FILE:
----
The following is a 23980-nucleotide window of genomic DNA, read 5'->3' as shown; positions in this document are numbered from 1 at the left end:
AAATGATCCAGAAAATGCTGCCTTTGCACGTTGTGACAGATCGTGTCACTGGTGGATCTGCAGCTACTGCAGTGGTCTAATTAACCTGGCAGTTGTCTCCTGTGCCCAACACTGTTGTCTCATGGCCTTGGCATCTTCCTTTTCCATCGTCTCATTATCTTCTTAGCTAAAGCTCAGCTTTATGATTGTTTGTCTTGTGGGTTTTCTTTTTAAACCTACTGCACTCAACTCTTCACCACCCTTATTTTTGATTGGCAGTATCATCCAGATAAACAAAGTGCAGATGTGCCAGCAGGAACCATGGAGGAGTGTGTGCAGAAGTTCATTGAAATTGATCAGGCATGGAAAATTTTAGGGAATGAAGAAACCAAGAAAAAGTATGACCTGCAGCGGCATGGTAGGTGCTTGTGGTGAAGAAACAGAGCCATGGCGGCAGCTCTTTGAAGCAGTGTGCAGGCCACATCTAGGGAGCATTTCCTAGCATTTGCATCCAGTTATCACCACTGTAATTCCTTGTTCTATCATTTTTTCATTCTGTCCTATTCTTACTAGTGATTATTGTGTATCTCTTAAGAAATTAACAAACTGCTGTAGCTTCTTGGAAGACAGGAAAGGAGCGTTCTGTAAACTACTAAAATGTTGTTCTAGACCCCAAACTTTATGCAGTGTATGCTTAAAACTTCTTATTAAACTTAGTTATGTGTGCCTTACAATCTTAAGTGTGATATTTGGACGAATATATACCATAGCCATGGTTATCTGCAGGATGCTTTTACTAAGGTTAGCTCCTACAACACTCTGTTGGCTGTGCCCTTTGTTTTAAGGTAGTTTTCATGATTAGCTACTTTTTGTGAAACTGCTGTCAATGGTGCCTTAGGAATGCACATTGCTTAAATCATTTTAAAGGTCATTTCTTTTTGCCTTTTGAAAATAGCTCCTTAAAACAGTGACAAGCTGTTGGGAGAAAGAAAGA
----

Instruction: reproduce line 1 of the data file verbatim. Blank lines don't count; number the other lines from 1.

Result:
The following is a 23980-nucleotide window of genomic DNA, read 5'->3' as shown; positions in this document are numbered from 1 at the left end: